Commentary

The unintended consequences of the Gaza war

Palestinians inspect their house, after it was destroyed by an Israeli airstrike, in the city of Rafah, in the southern Gaza Strip on May 16, 2021. AFP / SAID KHATIB TOPSHOTS

When the dust settles, Gaza will be destroyed and Israel will learn once more that there is no military solution to the conflict despite its formidable high-tech military capability and diplomatic breakthroughs unless Palestinian rights are adequately addressed.

This is not the first time Palestinians pay a heavy price with little in return, but this time Israel is also paying a price. A freeze in the eviction of Palestinians from the Shiekh Jarrah neighborhood in Jerusalem would be considered a victory by Hamas, and the Israeli military can claim it has destroyed Hamas tunnels and missile infrastructure. This is maybe enough for both parties to agree on a cease-fire, but the ramifications of the recent flare-up will be numerous.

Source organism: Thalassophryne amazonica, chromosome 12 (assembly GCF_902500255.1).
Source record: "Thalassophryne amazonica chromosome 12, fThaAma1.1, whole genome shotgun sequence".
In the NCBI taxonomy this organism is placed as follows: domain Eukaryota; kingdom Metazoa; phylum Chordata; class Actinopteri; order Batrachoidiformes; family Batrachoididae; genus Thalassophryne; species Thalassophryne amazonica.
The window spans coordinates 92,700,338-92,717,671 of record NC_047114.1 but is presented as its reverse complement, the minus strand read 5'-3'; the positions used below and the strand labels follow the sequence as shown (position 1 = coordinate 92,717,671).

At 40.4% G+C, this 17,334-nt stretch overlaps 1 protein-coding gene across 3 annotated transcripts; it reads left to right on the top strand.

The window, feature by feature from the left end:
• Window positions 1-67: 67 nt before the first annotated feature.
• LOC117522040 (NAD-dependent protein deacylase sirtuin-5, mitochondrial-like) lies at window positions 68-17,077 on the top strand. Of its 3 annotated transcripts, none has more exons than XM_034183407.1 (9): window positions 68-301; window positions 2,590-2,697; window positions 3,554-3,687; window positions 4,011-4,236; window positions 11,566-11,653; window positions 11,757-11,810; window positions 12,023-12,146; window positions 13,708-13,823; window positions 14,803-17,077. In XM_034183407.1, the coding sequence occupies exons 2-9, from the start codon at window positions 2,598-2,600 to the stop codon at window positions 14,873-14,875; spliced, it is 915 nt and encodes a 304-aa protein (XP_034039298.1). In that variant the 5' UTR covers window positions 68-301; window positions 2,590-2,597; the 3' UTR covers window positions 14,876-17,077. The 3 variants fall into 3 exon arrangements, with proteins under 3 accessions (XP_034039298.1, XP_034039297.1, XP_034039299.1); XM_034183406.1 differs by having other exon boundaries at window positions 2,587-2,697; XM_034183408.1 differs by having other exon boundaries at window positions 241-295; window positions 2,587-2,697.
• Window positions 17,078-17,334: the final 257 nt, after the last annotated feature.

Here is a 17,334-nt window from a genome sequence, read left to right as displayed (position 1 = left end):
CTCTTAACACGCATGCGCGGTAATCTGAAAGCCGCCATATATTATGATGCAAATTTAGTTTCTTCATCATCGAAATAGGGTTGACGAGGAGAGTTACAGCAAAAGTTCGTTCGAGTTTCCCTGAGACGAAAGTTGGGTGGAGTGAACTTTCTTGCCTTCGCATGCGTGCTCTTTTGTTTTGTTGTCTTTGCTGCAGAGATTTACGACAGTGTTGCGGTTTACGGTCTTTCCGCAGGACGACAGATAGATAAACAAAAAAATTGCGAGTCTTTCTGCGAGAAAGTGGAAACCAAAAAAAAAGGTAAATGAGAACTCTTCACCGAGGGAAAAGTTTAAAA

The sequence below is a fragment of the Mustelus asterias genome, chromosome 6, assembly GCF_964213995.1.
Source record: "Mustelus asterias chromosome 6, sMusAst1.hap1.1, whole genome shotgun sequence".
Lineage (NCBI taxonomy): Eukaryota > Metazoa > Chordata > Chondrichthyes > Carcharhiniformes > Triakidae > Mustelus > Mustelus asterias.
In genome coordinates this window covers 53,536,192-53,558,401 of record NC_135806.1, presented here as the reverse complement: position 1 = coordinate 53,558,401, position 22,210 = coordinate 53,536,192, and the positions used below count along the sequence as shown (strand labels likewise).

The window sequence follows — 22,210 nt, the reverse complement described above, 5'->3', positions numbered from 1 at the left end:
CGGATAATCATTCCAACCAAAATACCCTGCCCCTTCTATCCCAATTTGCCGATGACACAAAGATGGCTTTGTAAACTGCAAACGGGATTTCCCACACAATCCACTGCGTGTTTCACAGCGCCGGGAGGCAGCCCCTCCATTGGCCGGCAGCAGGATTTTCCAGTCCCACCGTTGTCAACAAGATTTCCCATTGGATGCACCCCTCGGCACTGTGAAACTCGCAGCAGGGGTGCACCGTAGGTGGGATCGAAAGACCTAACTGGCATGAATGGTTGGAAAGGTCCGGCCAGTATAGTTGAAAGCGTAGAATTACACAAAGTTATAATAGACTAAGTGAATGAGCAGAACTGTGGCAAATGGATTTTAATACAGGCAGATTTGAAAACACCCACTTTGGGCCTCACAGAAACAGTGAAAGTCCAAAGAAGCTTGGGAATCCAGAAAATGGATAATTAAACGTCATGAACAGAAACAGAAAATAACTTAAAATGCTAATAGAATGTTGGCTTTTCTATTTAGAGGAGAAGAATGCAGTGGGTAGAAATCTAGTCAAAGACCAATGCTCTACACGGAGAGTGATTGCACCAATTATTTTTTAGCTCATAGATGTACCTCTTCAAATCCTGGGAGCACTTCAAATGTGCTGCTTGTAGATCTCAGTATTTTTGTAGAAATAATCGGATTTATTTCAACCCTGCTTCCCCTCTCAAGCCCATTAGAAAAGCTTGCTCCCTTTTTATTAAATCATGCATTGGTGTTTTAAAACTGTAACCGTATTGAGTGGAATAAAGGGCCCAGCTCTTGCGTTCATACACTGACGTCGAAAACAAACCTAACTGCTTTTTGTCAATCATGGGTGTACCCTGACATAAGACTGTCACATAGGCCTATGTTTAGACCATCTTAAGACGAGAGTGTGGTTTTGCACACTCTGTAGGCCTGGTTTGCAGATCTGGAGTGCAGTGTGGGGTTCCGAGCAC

Over the last few years Israel achieved major diplomatic breakthroughs, which will certainly be affected and slowed down given the current humanitarian crisis in Gaza.

We started to witness some cracks in the unwavering support of the United States to Israel with a more balanced approach by the Biden administration and an increase in critical voices among some members of the US Congress and media. It is going to be difficult for the Biden administration to provide blanket support for Israel when it claimed it would put human rights at the forefront of its foreign policy.

US representative at the UN Linda Thomas-Greenfield urged “all parties to avoid actions that undermine a peaceful future. This includes avoiding incitement, violent attacks, and terrorist acts, as well as evictions – including in East Jerusalem – demolitions, and settlement construction east of the 1967 lines.” This is a departure from the former Trump administration, which supported Israel’s claims in Jerusalem and reversed a long US policy by recognizing settlements in the West Bank.